Craigslist slaps back with lawsuit against SC AG
This saga just gets more and more interesting.
Craigslist, in the face of increasingly shrill (and politically charged) calls to close the valve for prostitution on its site, has filed suit against one of its more vocal critics: South Carolina Attorney General Henry McMaster.
McMaster has been rattling his saber against Craigslist, threatening criminal prosecution if the site didn't scrub all the objectionable postings -- those with pornographic images or obvious ads for prostitution -- from the South Carolina sections of the site by 5 pm May 15. In the meantime, Craigslist announced plans to shutter its erotic services section, but a few ads remained by the close of McMaster's ultimatum, and he announced plans to move ahead with his criminal prosecution.
In a blog post, Craigslist CEO Jim Buckmaster claims that McMaster's case is both "unwarranted by the facts" and unconstitutional.
"Interestingly, if you read Mr. McMaster's ultimatum carefully, you'll note that the only way to definitively comply with it is to take down the Craigslist sites for South Carolina in their entirety. The open architecture of Craigslist, quintessential to the value it provides for users, simply does not allow for the absolute prevention of solicitation or pornography, with respect to any of its categories and functions."
In a statement, McMaster put a cheery face on Craigslist's move.
"The defensive legal action Craigslist has taken against the solicitors and my office is good news. It shows that Craigslist is taking the matter seriously for the first time."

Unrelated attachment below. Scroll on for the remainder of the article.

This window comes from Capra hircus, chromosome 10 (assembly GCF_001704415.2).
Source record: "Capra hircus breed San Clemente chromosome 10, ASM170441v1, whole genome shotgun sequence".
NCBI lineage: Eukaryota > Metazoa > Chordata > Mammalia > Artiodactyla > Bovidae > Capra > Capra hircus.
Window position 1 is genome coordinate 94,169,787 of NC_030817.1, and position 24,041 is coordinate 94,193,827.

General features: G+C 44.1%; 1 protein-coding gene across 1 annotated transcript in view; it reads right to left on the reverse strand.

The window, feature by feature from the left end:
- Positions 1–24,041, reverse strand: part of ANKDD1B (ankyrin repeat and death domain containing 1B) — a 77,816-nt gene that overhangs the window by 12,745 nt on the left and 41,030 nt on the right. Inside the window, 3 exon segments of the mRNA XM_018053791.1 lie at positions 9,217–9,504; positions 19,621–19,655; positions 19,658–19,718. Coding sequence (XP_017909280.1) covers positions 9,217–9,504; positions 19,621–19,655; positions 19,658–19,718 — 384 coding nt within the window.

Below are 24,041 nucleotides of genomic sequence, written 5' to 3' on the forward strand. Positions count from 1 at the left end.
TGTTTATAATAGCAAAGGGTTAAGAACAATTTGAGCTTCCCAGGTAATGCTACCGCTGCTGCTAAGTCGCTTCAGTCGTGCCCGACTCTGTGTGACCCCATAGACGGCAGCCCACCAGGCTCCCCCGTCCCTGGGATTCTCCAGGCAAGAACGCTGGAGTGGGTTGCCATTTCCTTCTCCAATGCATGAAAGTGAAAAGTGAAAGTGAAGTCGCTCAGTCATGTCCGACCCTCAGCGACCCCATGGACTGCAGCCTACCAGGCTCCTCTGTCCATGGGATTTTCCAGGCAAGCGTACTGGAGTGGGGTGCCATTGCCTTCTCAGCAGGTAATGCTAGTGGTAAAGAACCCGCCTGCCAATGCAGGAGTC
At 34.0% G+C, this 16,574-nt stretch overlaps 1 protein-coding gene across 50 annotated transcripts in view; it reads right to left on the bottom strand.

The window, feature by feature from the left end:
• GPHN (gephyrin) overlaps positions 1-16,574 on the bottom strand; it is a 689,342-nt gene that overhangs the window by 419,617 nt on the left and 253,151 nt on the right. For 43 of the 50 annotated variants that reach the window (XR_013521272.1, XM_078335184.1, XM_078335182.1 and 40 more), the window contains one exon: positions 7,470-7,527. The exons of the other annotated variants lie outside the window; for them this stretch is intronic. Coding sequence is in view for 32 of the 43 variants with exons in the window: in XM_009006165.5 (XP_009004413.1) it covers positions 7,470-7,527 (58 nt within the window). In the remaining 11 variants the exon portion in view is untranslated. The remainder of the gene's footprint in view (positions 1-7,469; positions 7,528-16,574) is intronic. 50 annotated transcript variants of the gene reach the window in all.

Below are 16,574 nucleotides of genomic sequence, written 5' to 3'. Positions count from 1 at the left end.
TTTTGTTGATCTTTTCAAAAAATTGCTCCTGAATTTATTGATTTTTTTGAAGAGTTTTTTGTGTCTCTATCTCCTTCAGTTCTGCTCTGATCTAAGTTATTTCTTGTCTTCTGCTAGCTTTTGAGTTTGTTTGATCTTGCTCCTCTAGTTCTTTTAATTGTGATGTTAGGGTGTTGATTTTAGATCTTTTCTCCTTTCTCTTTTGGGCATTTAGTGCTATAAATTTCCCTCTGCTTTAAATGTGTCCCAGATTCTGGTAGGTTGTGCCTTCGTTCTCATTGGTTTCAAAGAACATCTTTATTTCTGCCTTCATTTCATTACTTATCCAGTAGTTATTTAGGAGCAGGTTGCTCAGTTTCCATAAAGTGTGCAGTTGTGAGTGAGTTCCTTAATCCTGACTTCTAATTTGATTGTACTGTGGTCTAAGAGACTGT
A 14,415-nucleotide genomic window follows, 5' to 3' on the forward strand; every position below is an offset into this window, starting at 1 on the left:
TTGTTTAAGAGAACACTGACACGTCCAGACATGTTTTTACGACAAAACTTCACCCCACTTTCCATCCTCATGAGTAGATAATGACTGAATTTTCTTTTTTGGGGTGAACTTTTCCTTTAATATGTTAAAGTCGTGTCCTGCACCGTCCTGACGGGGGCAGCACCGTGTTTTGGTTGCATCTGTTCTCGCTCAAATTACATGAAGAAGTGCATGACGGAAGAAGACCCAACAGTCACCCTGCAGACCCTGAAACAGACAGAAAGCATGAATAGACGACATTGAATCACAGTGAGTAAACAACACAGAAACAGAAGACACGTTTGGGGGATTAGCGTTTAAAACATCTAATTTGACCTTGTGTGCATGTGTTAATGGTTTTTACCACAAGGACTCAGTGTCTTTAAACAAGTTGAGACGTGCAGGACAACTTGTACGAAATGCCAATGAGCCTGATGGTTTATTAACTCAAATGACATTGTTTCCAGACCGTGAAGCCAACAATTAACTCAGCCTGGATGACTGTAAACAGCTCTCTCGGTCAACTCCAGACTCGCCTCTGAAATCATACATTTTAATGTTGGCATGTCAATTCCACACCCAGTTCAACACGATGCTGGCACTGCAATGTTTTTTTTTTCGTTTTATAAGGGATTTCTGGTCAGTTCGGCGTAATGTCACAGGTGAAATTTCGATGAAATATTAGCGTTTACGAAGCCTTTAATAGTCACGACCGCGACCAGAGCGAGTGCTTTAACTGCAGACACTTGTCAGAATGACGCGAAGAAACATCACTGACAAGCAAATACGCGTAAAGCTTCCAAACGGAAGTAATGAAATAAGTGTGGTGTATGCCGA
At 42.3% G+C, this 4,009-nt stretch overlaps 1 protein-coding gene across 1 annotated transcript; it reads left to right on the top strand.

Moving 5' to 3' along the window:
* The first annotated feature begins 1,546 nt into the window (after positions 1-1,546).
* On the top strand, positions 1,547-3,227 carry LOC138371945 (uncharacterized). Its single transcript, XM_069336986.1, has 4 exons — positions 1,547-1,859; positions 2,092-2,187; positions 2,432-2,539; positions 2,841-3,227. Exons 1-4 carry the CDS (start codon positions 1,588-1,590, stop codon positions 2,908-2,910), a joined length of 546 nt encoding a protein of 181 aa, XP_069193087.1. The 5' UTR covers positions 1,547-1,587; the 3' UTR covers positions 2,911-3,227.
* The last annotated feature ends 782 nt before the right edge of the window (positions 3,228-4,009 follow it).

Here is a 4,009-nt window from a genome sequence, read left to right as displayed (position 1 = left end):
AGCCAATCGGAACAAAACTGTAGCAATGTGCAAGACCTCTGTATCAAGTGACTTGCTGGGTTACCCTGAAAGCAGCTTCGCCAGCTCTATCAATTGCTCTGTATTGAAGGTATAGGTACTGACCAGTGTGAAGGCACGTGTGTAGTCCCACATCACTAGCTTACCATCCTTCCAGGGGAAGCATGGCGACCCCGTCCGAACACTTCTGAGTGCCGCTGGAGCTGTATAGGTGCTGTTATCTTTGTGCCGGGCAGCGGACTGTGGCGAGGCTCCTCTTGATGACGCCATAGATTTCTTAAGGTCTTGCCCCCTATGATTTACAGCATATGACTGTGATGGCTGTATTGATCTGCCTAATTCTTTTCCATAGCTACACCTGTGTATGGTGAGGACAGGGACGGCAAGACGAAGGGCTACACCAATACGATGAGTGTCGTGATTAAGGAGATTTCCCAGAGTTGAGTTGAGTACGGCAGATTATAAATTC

Of course, Buckmaster has pointed out several times that McMaster was one of 40 state attorneys general who signed on to a [set of policy changes Craigslist announced in November](/webcontent/article.php/3783706/Craigslist+Cracks+Down+on+Illicit+Sex+Ads.htm) to scrub the site of illicit sex ads.
But McMaster and others have since complained that Craigslist failed to live up to the spirit of that agreement, and that prostitution has continued to flourish on the site.
Not helping things was the high-profile murder in Boston earlier this year, where medical student Philip Markoff allegedly shot and killed a masseuse he met through the site, and was quickly dubbed the "Craigslist killer" in the media.
That incident seemed the catalyst for the reinvigorated state AG probe that eventually led to Craigslist replacing erotic services listings with an adult services section, which it said would be monitored manually for unsavory or illegal content.
Craigslist announced that change two days before McMaster's ultimatum expired, saying at the time that erotic services listings would drop off the site in seven days.
Two days later, of course, some of the ads still lingered on the South Carolina sections (and all others) of Craigslist.
So today, seven days since Craigslist announced that all erotic services ads would disappear from the site, McMaster says:
"Overnight they have removed the erotic services section from their website, as we asked them to do. And they are now taking responsibility for the content of their future advertisements. If they keep their word, this is a victory for law enforcement and for the people of South Carolina."
No argument that Craigslist might have dragged its feet a little on the sex ads issue.
But for McMaster to take credit for pressuring Craigslist into a policy that it said it has already said it was moving toward seems like political posturing of the most cynical kind.
A review of the timeline:
**May 5:** SC AG McMaster issues his 10-day ultimatum.
**May 13:** Craigslist announces that erotic services ads are closed for new ads, and that existing listings will drop off the site in seven days. Other AGs praise the agreement.
**May 15:** Erotic services ads still show up on SC Craigslist sections. McMaster announces his intention to pursue a criminal investigation and potential prosecution.
**May 18:** Buckmaster asks for an apology for McMaster's threats.
**May. 20:** On schedule, last erotic services ads drop off of the South Carolina Craigslist sections. Buckmaster announces a lawsuit seeking declaratory relief and a restraining order. McMaster unconvincingly claims credit for purging the site of erotic services ads.